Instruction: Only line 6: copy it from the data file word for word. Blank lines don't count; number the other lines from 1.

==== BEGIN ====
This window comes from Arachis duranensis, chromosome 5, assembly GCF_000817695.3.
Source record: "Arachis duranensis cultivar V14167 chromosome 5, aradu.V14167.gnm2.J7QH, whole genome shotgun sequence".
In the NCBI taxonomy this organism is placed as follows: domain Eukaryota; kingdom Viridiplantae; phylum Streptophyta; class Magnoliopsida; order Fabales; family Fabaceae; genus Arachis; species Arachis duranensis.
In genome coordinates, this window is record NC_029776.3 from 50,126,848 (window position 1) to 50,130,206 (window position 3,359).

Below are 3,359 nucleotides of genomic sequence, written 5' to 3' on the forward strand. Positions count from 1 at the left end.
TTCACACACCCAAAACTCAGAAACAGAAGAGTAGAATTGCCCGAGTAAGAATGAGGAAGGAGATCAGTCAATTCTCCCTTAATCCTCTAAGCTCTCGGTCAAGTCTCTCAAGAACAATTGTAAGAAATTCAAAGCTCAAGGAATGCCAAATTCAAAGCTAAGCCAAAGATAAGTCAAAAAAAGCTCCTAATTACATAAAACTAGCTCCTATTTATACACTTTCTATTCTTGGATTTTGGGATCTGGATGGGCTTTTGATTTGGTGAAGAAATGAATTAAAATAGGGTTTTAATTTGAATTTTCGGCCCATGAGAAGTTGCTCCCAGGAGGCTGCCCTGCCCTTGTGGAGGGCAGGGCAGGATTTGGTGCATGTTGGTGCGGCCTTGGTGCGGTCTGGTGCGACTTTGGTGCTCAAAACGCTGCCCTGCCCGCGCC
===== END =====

TTCACACACCCAAAACTCAGAAACAGAAGAGTAGAATTGCCCGAGTAAGAATGAGGAAGGAGATCAGTCAATTCTCCCTTAATCCTCTAAGCTCTCGGTCAAGTCTCTCAAGAACAATTGTAAGAAATTCAAAGCTCAAGGAATGCCAAATTCAAAGCTAAGCCAAAGATAAGTCAAAAAAAGCTCCTAATTACATAAAACTAGCTCCTATTTATACACTTTCTATTCTTGGATTTTGGGATCTGGATGGGCTTTTGATTTGGTGAAGAAATGAATTAAAATAGGGTTTTAATTTGAATTTTCGGCCCATGAGAAGTTGCTCCCAGGAGGCTGCCCTGCCCTTGTGGAGGGCAGGGCAGGATTTGGTGCATGTTGGTGCGGCCTTGGTGCGGTCTGGTGCGACTTTGGTGCTCAAAACGCTGCCCTGCCCGCGCC